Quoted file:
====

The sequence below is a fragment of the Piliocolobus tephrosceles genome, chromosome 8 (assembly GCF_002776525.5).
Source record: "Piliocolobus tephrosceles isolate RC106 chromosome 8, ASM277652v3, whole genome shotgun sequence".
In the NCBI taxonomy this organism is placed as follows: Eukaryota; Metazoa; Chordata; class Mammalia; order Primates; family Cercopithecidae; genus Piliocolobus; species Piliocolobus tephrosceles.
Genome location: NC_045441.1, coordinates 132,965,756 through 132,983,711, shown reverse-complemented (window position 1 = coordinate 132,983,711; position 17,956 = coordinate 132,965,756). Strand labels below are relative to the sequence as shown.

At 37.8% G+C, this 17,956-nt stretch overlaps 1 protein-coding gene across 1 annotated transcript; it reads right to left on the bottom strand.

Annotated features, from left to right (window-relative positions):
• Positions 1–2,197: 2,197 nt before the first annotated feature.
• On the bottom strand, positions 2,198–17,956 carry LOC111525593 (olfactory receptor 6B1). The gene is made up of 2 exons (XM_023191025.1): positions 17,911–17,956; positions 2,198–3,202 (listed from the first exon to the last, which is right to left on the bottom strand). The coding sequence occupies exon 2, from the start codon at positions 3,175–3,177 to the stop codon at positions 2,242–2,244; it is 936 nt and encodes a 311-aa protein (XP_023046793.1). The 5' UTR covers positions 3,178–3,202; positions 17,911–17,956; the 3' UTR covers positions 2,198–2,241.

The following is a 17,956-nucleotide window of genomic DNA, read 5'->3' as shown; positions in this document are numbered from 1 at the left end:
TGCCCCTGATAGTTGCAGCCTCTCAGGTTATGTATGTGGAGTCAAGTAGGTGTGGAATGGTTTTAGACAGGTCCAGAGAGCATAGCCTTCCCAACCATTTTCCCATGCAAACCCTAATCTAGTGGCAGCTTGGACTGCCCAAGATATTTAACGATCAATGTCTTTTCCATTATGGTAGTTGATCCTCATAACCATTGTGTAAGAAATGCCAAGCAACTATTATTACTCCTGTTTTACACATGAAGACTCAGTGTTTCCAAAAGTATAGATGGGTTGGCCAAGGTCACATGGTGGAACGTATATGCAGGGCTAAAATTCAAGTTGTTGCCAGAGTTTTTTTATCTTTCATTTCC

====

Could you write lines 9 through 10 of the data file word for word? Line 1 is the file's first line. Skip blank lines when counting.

The following is a 17,956-nucleotide window of genomic DNA, read 5'->3' as shown; positions in this document are numbered from 1 at the left end:
TGCCCCTGATAGTTGCAGCCTCTCAGGTTATGTATGTGGAGTCAAGTAGGTGTGGAATGGTTTTAGACAGGTCCAGAGAGCATAGCCTTCCCAACCATTTTCCCATGCAAACCCTAATCTAGTGGCAGCTTGGACTGCCCAAGATATTTAACGATCAATGTCTTTTCCATTATGGTAGTTGATCCTCATAACCATTGTGTAAGAAATGCCAAGCAACTATTATTACTCCTGTTTTACACATGAAGACTCAGTGTTTCCAAAAGTATAGATGGGTTGGCCAAGGTCACATGGTGGAACGTATATGCAGGGCTAAAATTCAAGTTGTTGCCAGAGTTTTTTTATCTTTCATTTCC